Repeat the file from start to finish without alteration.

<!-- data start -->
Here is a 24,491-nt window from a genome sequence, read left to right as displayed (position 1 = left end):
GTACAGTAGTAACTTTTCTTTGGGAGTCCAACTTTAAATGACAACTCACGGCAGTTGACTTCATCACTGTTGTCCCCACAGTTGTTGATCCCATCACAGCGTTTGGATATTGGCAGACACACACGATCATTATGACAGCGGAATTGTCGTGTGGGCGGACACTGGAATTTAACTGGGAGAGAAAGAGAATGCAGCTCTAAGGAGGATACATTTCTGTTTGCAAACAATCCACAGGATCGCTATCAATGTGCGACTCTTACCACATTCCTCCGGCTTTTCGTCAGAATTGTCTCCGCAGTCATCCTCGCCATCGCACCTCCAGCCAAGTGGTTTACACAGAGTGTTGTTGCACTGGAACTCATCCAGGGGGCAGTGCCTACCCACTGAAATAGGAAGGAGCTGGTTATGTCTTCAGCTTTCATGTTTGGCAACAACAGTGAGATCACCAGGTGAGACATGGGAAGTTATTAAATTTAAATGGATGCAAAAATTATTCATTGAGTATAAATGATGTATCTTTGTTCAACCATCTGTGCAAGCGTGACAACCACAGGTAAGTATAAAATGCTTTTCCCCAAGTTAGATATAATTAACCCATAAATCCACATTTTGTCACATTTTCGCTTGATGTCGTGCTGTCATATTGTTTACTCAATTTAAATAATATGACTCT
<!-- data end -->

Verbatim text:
Here is a 24,491-nt window from a genome sequence, read left to right as displayed (position 1 = left end):
GTACAGTAGTAACTTTTCTTTGGGAGTCCAACTTTAAATGACAACTCACGGCAGTTGACTTCATCACTGTTGTCCCCACAGTTGTTGATCCCATCACAGCGTTTGGATATTGGCAGACACACACGATCATTATGACAGCGGAATTGTCGTGTGGGCGGACACTGGAATTTAACTGGGAGAGAAAGAGAATGCAGCTCTAAGGAGGATACATTTCTGTTTGCAAACAATCCACAGGATCGCTATCAATGTGCGACTCTTACCACATTCCTCCGGCTTTTCGTCAGAATTGTCTCCGCAGTCATCCTCGCCATCGCACCTCCAGCCAAGTGGTTTACACAGAGTGTTGTTGCACTGGAACTCATCCAGGGGGCAGTGCCTACCCACTGAAATAGGAAGGAGCTGGTTATGTCTTCAGCTTTCATGTTTGGCAACAACAGTGAGATCACCAGGTGAGACATGGGAAGTTATTAAATTTAAATGGATGCAAAAATTATTCATTGAGTATAAATGATGTATCTTTGTTCAACCATCTGTGCAAGCGTGACAACCACAGGTAAGTATAAAATGCTTTTCCCCAAGTTAGATATAATTAACCCATAAATCCACATTTTGTCACATTTTCGCTTGATGTCGTGCTGTCATATTGTTTACTCAATTTAAATAATATGACTCT